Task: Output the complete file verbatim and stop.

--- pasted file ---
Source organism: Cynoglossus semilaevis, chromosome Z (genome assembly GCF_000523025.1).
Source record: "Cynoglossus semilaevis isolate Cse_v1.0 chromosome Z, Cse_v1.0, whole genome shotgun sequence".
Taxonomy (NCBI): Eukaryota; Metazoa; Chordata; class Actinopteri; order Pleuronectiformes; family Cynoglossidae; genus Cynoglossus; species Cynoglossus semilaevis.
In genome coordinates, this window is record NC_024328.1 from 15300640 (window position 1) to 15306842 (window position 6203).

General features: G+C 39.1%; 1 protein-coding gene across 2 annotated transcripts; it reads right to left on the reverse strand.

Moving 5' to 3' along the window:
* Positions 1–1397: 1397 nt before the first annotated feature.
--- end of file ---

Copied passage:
Source organism: Cynoglossus semilaevis, chromosome Z (genome assembly GCF_000523025.1).
Source record: "Cynoglossus semilaevis isolate Cse_v1.0 chromosome Z, Cse_v1.0, whole genome shotgun sequence".
Taxonomy (NCBI): Eukaryota; Metazoa; Chordata; class Actinopteri; order Pleuronectiformes; family Cynoglossidae; genus Cynoglossus; species Cynoglossus semilaevis.
In genome coordinates, this window is record NC_024328.1 from 15300640 (window position 1) to 15306842 (window position 6203).

General features: G+C 39.1%; 1 protein-coding gene across 2 annotated transcripts; it reads right to left on the reverse strand.

Moving 5' to 3' along the window:
* Positions 1–1397: 1397 nt before the first annotated feature.